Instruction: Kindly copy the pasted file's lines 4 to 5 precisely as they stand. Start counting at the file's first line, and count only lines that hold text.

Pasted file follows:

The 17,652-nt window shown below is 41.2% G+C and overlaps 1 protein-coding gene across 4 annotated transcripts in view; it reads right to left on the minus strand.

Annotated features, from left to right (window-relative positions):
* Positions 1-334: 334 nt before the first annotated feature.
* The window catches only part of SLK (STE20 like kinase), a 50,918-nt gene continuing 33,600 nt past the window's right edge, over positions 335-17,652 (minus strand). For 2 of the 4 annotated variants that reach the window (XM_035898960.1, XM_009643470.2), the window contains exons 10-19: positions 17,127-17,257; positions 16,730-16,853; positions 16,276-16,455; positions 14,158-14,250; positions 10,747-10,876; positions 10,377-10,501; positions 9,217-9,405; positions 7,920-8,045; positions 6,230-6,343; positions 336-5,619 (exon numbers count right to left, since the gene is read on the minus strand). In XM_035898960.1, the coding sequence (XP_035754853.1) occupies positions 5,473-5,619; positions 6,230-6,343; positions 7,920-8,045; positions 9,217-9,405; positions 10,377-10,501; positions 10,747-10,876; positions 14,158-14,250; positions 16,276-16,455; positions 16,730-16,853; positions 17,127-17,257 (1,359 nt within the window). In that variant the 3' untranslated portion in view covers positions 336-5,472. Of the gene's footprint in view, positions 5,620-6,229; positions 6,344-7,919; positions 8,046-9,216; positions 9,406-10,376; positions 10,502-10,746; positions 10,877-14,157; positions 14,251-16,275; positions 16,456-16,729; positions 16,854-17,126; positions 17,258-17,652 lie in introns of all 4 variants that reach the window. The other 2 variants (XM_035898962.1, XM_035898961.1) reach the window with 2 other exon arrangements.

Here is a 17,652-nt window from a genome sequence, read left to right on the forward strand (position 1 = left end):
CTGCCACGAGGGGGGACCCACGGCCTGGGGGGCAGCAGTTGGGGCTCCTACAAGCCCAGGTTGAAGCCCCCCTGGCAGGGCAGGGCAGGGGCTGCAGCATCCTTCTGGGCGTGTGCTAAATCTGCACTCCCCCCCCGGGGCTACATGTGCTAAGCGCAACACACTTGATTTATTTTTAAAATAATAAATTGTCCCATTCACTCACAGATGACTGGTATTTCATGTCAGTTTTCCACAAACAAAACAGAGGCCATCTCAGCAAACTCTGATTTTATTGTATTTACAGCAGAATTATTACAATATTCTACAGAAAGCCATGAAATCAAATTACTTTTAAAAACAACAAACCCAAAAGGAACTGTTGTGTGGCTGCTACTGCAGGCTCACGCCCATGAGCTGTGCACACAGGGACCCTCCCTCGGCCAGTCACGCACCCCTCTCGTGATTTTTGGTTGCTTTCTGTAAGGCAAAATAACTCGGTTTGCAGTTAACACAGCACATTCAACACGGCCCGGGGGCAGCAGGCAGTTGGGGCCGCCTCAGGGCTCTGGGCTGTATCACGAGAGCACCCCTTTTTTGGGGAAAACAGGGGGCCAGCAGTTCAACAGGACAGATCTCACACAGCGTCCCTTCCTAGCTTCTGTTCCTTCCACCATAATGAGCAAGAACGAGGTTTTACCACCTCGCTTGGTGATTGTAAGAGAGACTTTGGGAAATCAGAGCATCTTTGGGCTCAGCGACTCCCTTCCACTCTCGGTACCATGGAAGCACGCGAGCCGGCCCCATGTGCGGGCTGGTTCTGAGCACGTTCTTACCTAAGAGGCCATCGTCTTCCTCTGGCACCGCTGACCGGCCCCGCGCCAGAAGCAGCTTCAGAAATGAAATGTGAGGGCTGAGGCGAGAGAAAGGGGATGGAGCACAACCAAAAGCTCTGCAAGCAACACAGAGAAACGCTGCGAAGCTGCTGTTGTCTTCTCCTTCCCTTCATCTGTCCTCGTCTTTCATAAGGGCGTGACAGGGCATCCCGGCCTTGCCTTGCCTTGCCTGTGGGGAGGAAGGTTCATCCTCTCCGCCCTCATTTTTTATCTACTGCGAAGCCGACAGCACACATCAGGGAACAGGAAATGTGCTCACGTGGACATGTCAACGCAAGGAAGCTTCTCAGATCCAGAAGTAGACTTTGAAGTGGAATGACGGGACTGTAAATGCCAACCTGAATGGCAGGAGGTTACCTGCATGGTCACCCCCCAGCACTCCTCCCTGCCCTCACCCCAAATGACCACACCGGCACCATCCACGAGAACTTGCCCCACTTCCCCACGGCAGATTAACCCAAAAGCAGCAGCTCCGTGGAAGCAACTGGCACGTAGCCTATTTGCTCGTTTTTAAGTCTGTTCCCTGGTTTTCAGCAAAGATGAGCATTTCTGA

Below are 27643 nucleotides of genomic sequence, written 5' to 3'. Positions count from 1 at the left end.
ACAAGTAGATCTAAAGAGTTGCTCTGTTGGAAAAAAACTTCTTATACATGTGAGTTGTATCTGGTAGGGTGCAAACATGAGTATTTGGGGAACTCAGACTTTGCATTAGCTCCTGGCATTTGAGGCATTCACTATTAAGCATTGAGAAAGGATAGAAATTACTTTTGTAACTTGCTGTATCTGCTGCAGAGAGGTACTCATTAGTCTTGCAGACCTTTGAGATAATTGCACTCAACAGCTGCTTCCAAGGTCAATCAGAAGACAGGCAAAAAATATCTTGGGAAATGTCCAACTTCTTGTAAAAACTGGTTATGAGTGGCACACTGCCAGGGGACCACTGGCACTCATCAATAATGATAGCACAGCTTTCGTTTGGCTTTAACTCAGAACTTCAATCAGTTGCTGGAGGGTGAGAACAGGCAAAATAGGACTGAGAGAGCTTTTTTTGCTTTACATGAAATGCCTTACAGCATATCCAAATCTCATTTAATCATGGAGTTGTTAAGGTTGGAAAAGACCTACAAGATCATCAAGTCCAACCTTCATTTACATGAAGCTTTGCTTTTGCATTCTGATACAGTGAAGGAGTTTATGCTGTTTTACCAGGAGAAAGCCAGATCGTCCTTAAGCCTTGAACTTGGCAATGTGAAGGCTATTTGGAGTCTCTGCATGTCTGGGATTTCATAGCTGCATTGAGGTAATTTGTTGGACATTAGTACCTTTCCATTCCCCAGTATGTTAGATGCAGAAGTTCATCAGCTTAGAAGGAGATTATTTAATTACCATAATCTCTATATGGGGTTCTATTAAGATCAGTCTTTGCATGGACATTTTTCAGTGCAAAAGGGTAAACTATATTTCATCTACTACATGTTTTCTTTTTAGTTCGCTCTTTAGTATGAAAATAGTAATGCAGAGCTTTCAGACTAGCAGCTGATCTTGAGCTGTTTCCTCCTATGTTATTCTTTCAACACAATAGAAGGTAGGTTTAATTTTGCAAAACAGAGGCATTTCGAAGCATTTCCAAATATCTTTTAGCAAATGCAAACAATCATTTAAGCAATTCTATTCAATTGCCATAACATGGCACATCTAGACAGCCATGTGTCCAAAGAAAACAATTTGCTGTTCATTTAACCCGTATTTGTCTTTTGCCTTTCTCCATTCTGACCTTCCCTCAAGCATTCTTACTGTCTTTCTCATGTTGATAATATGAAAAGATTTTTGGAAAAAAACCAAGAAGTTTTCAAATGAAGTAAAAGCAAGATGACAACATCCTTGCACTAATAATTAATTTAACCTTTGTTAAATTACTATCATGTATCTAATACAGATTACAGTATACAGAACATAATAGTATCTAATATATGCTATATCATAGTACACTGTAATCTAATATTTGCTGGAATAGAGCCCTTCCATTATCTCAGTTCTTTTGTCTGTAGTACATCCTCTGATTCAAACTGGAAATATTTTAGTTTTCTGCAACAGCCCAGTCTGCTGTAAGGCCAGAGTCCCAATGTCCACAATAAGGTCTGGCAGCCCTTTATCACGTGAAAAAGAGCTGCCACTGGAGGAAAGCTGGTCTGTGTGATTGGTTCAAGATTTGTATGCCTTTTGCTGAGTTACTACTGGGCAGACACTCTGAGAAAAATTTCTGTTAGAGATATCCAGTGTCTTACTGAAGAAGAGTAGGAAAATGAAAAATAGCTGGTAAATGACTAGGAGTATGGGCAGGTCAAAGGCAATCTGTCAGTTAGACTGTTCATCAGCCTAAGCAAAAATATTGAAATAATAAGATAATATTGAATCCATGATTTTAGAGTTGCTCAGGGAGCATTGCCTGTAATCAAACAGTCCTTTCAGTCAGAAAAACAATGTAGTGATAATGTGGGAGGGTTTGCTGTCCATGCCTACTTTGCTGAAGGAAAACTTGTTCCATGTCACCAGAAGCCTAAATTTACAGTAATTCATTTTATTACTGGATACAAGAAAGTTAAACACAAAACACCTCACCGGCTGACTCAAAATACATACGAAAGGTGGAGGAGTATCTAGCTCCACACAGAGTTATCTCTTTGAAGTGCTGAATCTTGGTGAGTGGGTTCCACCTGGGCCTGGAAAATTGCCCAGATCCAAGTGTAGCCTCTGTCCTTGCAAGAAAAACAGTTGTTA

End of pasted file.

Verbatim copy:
* The window catches only part of SLK (STE20 like kinase), a 50,918-nt gene continuing 33,600 nt past the window's right edge, over positions 335-17,652 (minus strand). For 2 of the 4 annotated variants that reach the window (XM_035898960.1, XM_009643470.2), the window contains exons 10-19: positions 17,127-17,257; positions 16,730-16,853; positions 16,276-16,455; positions 14,158-14,250; positions 10,747-10,876; positions 10,377-10,501; positions 9,217-9,405; positions 7,920-8,045; positions 6,230-6,343; positions 336-5,619 (exon numbers count right to left, since the gene is read on the minus strand). In XM_035898960.1, the coding sequence (XP_035754853.1) occupies positions 5,473-5,619; positions 6,230-6,343; positions 7,920-8,045; positions 9,217-9,405; positions 10,377-10,501; positions 10,747-10,876; positions 14,158-14,250; positions 16,276-16,455; positions 16,730-16,853; positions 17,127-17,257 (1,359 nt within the window). In that variant the 3' untranslated portion in view covers positions 336-5,472. Of the gene's footprint in view, positions 5,620-6,229; positions 6,344-7,919; positions 8,046-9,216; positions 9,406-10,376; positions 10,502-10,746; positions 10,877-14,157; positions 14,251-16,275; positions 16,456-16,729; positions 16,854-17,126; positions 17,258-17,652 lie in introns of all 4 variants that reach the window. The other 2 variants (XM_035898962.1, XM_035898961.1) reach the window with 2 other exon arrangements.

Here is a 17,652-nt window from a genome sequence, read left to right on the forward strand (position 1 = left end):